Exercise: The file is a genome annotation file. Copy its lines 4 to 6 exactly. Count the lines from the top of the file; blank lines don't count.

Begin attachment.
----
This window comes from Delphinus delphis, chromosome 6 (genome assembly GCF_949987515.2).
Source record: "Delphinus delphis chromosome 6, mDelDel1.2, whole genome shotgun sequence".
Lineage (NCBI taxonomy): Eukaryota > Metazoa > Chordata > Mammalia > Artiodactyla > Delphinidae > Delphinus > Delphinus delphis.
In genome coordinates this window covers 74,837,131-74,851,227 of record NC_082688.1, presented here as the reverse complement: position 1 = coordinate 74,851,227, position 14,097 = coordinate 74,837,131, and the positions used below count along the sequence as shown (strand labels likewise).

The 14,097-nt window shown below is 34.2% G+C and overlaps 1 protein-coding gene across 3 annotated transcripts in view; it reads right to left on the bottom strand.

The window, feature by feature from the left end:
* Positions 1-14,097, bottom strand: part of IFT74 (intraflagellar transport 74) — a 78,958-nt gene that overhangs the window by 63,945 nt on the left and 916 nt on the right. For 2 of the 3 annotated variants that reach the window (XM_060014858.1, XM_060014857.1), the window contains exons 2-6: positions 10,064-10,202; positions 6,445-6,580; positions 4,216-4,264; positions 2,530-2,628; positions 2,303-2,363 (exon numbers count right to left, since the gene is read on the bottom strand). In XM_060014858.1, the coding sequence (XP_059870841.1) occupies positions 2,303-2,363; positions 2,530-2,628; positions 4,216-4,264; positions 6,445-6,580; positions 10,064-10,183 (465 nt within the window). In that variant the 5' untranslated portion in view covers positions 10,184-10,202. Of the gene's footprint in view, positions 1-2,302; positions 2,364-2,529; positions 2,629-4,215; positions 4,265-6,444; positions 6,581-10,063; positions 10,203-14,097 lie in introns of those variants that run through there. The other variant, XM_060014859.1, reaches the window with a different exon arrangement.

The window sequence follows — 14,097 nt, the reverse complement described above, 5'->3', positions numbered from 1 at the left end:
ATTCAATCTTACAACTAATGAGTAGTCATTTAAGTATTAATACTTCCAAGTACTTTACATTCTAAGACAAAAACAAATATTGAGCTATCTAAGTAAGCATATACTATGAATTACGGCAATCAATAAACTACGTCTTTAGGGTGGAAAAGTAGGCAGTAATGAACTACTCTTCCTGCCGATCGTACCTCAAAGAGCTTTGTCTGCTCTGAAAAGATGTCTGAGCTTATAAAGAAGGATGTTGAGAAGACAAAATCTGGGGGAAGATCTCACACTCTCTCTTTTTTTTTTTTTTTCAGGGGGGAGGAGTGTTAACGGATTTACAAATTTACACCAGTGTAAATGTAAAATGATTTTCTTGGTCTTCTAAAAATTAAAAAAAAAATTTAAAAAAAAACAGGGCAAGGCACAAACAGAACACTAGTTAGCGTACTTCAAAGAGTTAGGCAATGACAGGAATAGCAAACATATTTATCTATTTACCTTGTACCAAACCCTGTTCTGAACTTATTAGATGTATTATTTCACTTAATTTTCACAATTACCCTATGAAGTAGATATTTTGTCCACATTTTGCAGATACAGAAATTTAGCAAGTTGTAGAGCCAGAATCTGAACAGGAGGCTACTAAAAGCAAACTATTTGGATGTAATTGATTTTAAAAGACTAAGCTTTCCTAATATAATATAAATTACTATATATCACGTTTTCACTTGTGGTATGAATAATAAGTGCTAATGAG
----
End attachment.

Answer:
In genome coordinates this window covers 74,837,131-74,851,227 of record NC_082688.1, presented here as the reverse complement: position 1 = coordinate 74,851,227, position 14,097 = coordinate 74,837,131, and the positions used below count along the sequence as shown (strand labels likewise).

The 14,097-nt window shown below is 34.2% G+C and overlaps 1 protein-coding gene across 3 annotated transcripts in view; it reads right to left on the bottom strand.

The window, feature by feature from the left end: